All archival images, digitized newspapers, etc. are used courtesy of their holding institutions. Please do not copy or publish my presentation, slides or research notes pages without permission. This content is is free to share on social media with credit to Stephanie Khattak, Pine Curtain Project and a link back to this Website or the appropriate social media platform.

Stephanie Khattak,

Research Notes: Lufkin Foundry Roundup

I never thought of corporate communications as historic research material, but now that I have found some, it makes total sense. Internal company publications are amazing snapshots of the day-to-day lives of working people, and usually include everything from professional milestones to posed and candid photos to articles about the period’s relevant issues through the context of the business. Some have some “funnies,” too, but the humor can be a bit…dated, so I don’t highlight those as much.

The Lufkin Foundry, later Lufkin Industries and then Citation, was one of Angelina County’s biggest employers, and also gave us the famous Lufkin Rudolph. And like other employers in the region, it closed its doors in the mid-aughts. These publications, the company’s “Foundry Roundup” show a different era that is worth a look, whether you’re revisiting memories or seeing it for the first time.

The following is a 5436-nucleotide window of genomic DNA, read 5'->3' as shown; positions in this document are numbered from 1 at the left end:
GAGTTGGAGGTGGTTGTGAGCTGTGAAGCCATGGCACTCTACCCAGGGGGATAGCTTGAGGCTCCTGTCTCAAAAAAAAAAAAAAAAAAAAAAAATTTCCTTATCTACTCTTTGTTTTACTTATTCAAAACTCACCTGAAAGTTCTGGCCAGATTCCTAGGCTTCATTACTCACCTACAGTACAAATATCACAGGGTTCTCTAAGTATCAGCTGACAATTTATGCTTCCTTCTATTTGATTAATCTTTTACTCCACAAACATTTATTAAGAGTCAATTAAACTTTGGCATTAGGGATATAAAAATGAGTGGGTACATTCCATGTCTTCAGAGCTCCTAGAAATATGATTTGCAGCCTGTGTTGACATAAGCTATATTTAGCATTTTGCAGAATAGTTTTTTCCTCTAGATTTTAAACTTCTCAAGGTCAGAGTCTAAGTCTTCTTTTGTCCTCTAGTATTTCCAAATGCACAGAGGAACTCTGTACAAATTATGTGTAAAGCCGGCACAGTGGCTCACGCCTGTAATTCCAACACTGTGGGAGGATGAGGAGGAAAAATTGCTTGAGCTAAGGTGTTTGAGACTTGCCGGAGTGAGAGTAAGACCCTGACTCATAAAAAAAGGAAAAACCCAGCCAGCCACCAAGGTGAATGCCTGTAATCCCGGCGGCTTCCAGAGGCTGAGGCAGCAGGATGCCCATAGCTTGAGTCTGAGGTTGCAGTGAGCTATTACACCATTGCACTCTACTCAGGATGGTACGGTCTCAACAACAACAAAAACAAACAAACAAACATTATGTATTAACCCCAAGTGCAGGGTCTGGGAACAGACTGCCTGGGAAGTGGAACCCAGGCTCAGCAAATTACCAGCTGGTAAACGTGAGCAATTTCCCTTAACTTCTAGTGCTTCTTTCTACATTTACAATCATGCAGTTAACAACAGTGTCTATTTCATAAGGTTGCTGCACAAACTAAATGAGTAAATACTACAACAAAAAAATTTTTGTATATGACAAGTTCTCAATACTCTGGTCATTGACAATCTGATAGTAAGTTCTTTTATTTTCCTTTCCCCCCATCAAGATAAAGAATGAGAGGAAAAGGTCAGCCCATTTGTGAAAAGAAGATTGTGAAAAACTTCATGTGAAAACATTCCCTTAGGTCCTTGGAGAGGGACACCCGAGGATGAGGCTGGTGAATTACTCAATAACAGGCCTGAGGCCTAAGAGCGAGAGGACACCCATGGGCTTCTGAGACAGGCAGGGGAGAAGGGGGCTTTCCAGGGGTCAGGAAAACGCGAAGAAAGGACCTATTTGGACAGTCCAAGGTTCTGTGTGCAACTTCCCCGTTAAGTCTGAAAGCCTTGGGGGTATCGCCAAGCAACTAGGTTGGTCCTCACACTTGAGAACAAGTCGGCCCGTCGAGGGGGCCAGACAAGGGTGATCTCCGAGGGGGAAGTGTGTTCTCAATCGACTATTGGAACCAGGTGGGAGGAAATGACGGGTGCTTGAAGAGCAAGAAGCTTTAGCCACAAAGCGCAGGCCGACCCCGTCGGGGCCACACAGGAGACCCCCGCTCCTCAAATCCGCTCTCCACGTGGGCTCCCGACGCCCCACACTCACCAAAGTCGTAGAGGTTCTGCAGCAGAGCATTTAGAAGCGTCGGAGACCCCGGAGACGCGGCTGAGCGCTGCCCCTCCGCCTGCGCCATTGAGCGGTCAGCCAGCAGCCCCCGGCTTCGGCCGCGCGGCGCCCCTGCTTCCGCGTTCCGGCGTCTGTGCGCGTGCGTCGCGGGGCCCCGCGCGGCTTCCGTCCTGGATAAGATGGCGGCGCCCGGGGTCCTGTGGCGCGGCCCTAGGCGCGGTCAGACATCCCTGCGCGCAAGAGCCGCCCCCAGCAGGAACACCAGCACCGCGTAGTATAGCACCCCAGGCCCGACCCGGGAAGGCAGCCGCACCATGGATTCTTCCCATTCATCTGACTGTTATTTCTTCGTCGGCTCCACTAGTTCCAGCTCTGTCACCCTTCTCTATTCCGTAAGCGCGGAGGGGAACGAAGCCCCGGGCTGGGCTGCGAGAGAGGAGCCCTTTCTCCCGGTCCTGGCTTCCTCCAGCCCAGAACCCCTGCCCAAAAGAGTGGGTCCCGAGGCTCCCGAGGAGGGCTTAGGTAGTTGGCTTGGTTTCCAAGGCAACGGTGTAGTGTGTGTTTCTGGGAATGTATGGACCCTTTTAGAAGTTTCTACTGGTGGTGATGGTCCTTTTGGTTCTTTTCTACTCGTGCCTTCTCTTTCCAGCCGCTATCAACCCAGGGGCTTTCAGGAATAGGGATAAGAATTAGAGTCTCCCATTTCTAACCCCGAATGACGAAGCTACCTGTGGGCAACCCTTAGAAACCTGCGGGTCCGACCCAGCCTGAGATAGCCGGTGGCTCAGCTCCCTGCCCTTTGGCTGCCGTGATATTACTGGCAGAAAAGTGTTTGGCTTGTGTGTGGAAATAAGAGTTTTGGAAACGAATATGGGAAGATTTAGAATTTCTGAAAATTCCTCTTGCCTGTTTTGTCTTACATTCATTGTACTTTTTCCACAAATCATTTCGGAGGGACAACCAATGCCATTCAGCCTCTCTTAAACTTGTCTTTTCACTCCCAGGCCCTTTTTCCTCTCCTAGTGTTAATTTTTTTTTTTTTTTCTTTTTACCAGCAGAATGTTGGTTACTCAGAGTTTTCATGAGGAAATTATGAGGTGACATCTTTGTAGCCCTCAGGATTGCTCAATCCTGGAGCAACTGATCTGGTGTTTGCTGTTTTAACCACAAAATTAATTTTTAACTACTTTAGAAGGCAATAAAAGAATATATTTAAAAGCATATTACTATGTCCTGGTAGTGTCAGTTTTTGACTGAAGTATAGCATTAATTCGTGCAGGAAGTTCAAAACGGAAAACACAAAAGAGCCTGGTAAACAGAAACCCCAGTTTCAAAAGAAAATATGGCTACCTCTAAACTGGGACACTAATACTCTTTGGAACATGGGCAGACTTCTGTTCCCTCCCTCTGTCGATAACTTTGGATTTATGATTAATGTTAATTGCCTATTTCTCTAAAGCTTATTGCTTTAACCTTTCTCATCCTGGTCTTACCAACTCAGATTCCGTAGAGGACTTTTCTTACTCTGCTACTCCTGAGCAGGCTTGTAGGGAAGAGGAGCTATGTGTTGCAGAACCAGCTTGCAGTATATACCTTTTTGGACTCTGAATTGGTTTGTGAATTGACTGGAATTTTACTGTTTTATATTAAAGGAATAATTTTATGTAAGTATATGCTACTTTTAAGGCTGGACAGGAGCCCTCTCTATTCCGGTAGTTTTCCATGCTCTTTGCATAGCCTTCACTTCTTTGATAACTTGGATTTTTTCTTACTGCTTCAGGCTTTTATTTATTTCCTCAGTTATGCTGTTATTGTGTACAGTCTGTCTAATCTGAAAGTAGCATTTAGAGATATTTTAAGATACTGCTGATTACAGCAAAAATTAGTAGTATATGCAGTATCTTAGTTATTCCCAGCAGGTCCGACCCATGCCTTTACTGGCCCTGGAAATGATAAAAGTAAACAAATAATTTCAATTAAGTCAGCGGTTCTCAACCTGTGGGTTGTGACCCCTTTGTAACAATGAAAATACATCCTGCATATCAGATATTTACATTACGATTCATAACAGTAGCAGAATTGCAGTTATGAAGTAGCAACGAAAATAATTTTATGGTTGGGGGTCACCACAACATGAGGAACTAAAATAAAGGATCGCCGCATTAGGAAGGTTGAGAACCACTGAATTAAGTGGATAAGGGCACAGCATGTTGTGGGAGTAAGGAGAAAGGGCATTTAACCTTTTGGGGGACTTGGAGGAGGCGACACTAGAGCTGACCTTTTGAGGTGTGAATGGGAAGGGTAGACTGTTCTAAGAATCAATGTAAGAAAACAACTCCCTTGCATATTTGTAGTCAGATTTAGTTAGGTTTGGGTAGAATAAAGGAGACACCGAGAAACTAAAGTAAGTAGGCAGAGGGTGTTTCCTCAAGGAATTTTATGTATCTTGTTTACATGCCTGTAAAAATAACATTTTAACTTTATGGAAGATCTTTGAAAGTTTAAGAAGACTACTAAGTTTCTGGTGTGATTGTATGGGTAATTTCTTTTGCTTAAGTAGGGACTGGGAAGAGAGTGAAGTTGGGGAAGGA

Complete digitized magazines from 1944-1992 are in the online collection of The History Center in Diboll.

Research Notes: Balinese Room

One of the family history threads I’ve been researching leads to Galveston, Texas in the 1930s-40s and the Maceo family, and by extension, Galveston’s Balinese Room. This spot was super-popular in its heyday, attracting visits and performances from celebrities like Frank Sinatra, Duke Ellington, Peggy Lee and others. Apparently it was quite the place to be – and a dance hall and illegal casino stretching over the Gulf of Mexico does sound pretty cool!